Compared to that of its sister film, Suspiria, the soundtrack for Argento's equally extraordinary, yet relatively underrated Inferno by Keith Emerson sadly doesn't seem to get much praise. It's certainly a more traditional score than Goblin's celebrated work and, perhaps, maybe a little overly operatic/seemingly overwrought for some tastes. However, despite the more conventional approach to instrumentation, Inferno's score is still, even when compared with its more celebrated cousin, incredibly dynamic and seething with movement and violence. Whilst it probably goes without saying that Goblin's soundtrack is the more groundbreaking, I find myself listening to Emerson's music for this film more often for some reason. The main theme is simply gorgeous, and sets the appropriate mood of intrigue mixed with a sense of impending catastrophe. "Rose's Descent into the Cellar" helps conjure a fairly consistent feeling of creeping unease and imminent peril. And, last but not least, Emerson's remix of Giuseppe Verdi's "Va, pensiero", in 5/4 time (to mimic the feeling of being shunted round a bumpy Italian taxi) is, whilst possibly somewhat misplaced (despite the lysergic visuals), still certainly inspired.
Quella villa accanto al cimitero/The House by the Cemetery (Lucio Fulci, 1981)
Whilst perhaps not as audacious or accomplished as Fabio Frizzi's scores for the previous installments of Fulci's loosely connected "Gates of Hell" trilogy, City of the Living Dead (1980) and The Beyond (1981) (and this goes when comparing the movies themselves as well I'd say), I seem to have, for some reason, more of a soft spot, so to speak, for both this film and its soundtrack, despite (or maybe even because of) its slight creakiness.
Deodato's underrated and underseen giallo stars a fantastically affecting Michael York (i.e. Basil Exposition from Austin Powers) as a famous pianist suffering from a degenerative illness that is not only making him age prematurely but is also turning the poor guy into homicidal maniac. Genre luminary Donald Pleasence also features in a typically (yet wonderfully) scenery chewing performance as the police inspector out to stop the madness. The score, from the similarly underpraised singer-songwriter turned composer Pino Donaggio (who surely belongs in the horror/exploitation composer Hall of Fame for his work on Nicolas Roeg's Don't Look Now (1973), Brian De Palma's Carrie (1976) and Dressed to Kill (1980) and Joe Dante's The Howling (1981), among many others) arguably lifts what might be otherwise be considered somewhat modest material (although Deodato is certainly not without his occasional directorial flair) up to another level. There is an eclectic mix of styles and instrumentation throughout the soundtrack but the highlight is probably the opening piano solo played by York's central character; a piece that (along with the flashbacks glimpsed during this sequence) gives us an incredible amount of insight into his both his backstory and his psychology, in just a few short minutes.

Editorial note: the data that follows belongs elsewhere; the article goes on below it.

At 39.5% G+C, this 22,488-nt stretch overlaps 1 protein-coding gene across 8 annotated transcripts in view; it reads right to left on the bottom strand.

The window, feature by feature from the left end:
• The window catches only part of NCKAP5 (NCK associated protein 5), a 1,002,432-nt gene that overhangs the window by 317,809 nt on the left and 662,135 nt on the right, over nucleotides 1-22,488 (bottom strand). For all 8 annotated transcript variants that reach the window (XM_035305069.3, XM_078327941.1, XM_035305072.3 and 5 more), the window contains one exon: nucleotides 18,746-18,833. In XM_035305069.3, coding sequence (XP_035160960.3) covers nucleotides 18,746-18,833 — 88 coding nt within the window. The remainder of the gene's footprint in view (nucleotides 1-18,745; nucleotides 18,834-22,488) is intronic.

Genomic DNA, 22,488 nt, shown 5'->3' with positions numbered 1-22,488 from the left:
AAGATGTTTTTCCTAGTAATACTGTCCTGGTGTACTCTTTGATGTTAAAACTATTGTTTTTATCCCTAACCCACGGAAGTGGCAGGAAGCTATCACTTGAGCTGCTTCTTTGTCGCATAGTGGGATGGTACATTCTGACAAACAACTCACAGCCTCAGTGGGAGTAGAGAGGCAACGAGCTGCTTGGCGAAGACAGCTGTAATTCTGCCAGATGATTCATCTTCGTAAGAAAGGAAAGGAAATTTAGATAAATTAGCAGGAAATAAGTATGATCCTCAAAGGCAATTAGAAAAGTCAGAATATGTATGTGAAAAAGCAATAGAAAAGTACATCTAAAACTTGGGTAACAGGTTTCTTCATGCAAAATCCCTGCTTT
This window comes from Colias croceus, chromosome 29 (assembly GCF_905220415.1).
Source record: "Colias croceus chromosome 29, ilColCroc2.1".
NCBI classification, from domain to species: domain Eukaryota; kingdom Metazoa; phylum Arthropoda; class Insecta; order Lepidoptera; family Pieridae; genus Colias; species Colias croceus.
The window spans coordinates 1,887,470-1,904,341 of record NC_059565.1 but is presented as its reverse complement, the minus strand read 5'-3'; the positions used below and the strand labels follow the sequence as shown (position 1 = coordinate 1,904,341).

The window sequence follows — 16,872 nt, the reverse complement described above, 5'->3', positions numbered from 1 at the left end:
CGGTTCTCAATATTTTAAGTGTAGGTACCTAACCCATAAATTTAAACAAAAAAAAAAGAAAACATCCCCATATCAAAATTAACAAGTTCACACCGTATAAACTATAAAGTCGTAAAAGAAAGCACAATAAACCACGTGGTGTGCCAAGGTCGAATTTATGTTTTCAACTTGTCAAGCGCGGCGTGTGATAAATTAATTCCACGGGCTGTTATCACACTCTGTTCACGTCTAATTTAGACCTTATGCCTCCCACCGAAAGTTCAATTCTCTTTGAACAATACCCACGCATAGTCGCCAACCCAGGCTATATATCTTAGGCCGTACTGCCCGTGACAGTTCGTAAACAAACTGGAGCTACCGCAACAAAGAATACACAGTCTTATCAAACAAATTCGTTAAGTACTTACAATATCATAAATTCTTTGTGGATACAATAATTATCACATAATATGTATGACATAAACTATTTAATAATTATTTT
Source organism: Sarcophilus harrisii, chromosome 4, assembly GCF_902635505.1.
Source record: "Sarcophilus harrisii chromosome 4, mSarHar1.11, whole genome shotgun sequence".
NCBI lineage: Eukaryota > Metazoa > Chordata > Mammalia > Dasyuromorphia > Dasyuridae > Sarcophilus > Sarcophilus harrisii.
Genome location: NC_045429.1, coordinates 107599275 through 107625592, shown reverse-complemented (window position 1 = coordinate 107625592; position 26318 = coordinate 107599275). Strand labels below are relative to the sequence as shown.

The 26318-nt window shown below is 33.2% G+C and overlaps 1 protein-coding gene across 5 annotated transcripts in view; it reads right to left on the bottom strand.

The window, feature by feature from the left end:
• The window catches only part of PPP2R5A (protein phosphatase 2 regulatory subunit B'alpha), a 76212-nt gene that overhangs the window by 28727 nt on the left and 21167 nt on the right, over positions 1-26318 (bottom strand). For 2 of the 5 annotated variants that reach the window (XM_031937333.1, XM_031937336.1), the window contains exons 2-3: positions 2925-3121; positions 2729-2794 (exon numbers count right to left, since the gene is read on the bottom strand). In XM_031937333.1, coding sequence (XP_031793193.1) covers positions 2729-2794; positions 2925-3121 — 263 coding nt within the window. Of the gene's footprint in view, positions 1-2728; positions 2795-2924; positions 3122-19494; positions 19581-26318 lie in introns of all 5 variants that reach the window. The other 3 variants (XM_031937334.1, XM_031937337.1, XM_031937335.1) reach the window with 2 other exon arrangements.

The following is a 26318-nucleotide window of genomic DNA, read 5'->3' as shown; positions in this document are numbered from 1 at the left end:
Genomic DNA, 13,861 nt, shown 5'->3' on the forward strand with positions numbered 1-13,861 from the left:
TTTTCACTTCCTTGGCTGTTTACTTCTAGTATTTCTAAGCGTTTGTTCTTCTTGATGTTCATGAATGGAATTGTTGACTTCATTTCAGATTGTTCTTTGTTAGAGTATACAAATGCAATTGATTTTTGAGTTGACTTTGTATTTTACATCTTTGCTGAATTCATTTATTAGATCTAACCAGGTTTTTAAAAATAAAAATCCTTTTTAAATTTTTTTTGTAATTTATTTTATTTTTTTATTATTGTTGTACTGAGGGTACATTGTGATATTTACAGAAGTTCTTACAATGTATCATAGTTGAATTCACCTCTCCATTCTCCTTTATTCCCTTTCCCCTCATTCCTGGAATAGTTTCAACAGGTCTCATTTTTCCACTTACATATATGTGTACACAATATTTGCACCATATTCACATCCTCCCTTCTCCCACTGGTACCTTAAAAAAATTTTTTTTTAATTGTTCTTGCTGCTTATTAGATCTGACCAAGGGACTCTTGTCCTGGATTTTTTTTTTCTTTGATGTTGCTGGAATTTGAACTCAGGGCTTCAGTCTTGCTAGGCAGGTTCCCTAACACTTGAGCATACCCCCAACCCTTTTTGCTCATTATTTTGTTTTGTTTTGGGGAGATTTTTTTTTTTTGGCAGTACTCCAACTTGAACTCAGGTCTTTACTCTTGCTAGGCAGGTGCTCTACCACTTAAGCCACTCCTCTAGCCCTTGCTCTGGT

Suspiria (Dario Argento, 1977)
The high watermark of Goblin's association with Argento, this score is undoubtedly one of the most extraordinary ever produced, especially for a horror film. The title track, with its hypnotic music box motif set against a slow burning soundscape that sounds like it's been specifically composed for a black mass, seems the perfect aural counterpart to the feverish images of Jessica Harper's heroine tripping through the dark fantastic. Other tracks, such as "Witch", shriek and caterwaul with hysterical abandon (unsurprisingly, this piece underscores some of the film's shockingly brutal (yet strangely beautiful) murder set-pieces). Instrumentally, it's almost as though Goblin have thrown in everything and the kitchen sink. Thankfully however, the results proved to be stupendous, yet sadly somewhat of a hard act to follow. The aptly named "Sighs" and the gorgeous "Black Forest" (which doesn't actually feature in the film itself, if memory serves) are among other standouts on this OST.